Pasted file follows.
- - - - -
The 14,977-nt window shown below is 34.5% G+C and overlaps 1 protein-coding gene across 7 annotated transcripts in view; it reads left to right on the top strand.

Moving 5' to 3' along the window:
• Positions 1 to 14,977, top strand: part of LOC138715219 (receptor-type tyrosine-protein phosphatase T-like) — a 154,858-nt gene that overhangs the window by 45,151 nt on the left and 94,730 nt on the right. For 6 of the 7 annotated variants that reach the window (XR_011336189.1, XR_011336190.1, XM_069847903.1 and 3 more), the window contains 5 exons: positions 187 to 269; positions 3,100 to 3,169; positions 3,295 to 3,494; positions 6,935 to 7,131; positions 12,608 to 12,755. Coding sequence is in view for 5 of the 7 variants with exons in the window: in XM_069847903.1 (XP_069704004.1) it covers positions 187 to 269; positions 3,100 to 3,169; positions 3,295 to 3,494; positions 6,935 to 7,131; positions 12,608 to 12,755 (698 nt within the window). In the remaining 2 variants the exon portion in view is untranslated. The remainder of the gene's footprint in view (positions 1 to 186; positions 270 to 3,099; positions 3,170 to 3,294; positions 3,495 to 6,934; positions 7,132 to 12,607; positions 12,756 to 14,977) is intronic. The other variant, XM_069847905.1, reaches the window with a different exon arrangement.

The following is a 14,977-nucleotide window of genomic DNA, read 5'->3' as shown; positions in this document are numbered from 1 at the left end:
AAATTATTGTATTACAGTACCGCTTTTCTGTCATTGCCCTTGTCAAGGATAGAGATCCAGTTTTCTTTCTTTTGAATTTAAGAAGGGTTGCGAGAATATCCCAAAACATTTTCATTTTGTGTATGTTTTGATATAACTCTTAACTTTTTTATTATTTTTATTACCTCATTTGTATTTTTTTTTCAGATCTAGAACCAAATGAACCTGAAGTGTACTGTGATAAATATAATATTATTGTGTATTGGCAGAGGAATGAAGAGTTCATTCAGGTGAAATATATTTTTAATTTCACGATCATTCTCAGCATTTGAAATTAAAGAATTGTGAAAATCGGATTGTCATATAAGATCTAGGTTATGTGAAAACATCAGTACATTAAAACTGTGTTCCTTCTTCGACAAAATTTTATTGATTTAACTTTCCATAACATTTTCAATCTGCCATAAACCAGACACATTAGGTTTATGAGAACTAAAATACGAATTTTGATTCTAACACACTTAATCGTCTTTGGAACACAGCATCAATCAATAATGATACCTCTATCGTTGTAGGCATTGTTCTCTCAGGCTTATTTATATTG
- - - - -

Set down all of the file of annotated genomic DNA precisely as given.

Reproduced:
The 14,977-nt window shown below is 34.5% G+C and overlaps 1 protein-coding gene across 7 annotated transcripts in view; it reads left to right on the top strand.

Moving 5' to 3' along the window:
• Positions 1 to 14,977, top strand: part of LOC138715219 (receptor-type tyrosine-protein phosphatase T-like) — a 154,858-nt gene that overhangs the window by 45,151 nt on the left and 94,730 nt on the right. For 6 of the 7 annotated variants that reach the window (XR_011336189.1, XR_011336190.1, XM_069847903.1 and 3 more), the window contains 5 exons: positions 187 to 269; positions 3,100 to 3,169; positions 3,295 to 3,494; positions 6,935 to 7,131; positions 12,608 to 12,755. Coding sequence is in view for 5 of the 7 variants with exons in the window: in XM_069847903.1 (XP_069704004.1) it covers positions 187 to 269; positions 3,100 to 3,169; positions 3,295 to 3,494; positions 6,935 to 7,131; positions 12,608 to 12,755 (698 nt within the window). In the remaining 2 variants the exon portion in view is untranslated. The remainder of the gene's footprint in view (positions 1 to 186; positions 270 to 3,099; positions 3,170 to 3,294; positions 3,495 to 6,934; positions 7,132 to 12,607; positions 12,756 to 14,977) is intronic. The other variant, XM_069847905.1, reaches the window with a different exon arrangement.

The following is a 14,977-nucleotide window of genomic DNA, read 5'->3' as shown; positions in this document are numbered from 1 at the left end:
AAATTATTGTATTACAGTACCGCTTTTCTGTCATTGCCCTTGTCAAGGATAGAGATCCAGTTTTCTTTCTTTTGAATTTAAGAAGGGTTGCGAGAATATCCCAAAACATTTTCATTTTGTGTATGTTTTGATATAACTCTTAACTTTTTTATTATTTTTATTACCTCATTTGTATTTTTTTTTCAGATCTAGAACCAAATGAACCTGAAGTGTACTGTGATAAATATAATATTATTGTGTATTGGCAGAGGAATGAAGAGTTCATTCAGGTGAAATATATTTTTAATTTCACGATCATTCTCAGCATTTGAAATTAAAGAATTGTGAAAATCGGATTGTCATATAAGATCTAGGTTATGTGAAAACATCAGTACATTAAAACTGTGTTCCTTCTTCGACAAAATTTTATTGATTTAACTTTCCATAACATTTTCAATCTGCCATAAACCAGACACATTAGGTTTATGAGAACTAAAATACGAATTTTGATTCTAACACACTTAATCGTCTTTGGAACACAGCATCAATCAATAATGATACCTCTATCGTTGTAGGCATTGTTCTCTCAGGCTTATTTATATTG